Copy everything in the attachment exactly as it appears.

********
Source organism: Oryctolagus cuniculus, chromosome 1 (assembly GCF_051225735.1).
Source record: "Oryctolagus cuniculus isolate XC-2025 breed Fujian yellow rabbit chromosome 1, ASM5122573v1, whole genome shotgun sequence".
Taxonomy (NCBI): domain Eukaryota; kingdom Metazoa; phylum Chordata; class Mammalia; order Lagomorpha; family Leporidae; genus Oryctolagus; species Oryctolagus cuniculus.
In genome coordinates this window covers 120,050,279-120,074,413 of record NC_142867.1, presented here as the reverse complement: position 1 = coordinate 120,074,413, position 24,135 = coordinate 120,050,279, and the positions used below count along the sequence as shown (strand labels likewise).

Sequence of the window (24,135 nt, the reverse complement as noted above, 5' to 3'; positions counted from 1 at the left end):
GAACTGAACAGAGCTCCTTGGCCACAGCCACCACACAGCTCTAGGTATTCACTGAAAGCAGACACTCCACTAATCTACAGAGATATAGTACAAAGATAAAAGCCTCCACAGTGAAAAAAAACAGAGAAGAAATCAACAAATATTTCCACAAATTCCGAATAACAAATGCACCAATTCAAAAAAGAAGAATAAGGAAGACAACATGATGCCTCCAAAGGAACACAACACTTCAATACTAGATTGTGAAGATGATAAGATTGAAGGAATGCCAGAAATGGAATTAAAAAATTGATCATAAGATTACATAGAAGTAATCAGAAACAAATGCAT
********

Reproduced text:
Source organism: Oryctolagus cuniculus, chromosome 1 (assembly GCF_051225735.1).
Source record: "Oryctolagus cuniculus isolate XC-2025 breed Fujian yellow rabbit chromosome 1, ASM5122573v1, whole genome shotgun sequence".
Taxonomy (NCBI): domain Eukaryota; kingdom Metazoa; phylum Chordata; class Mammalia; order Lagomorpha; family Leporidae; genus Oryctolagus; species Oryctolagus cuniculus.
In genome coordinates this window covers 120,050,279-120,074,413 of record NC_142867.1, presented here as the reverse complement: position 1 = coordinate 120,074,413, position 24,135 = coordinate 120,050,279, and the positions used below count along the sequence as shown (strand labels likewise).

Sequence of the window (24,135 nt, the reverse complement as noted above, 5' to 3'; positions counted from 1 at the left end):
GAACTGAACAGAGCTCCTTGGCCACAGCCACCACACAGCTCTAGGTATTCACTGAAAGCAGACACTCCACTAATCTACAGAGATATAGTACAAAGATAAAAGCCTCCACAGTGAAAAAAAACAGAGAAGAAATCAACAAATATTTCCACAAATTCCGAATAACAAATGCACCAATTCAAAAAAGAAGAATAAGGAAGACAACATGATGCCTCCAAAGGAACACAACACTTCAATACTAGATTGTGAAGATGATAAGATTGAAGGAATGCCAGAAATGGAATTAAAAAATTGATCATAAGATTACATAGAAGTAATCAGAAACAAATGCAT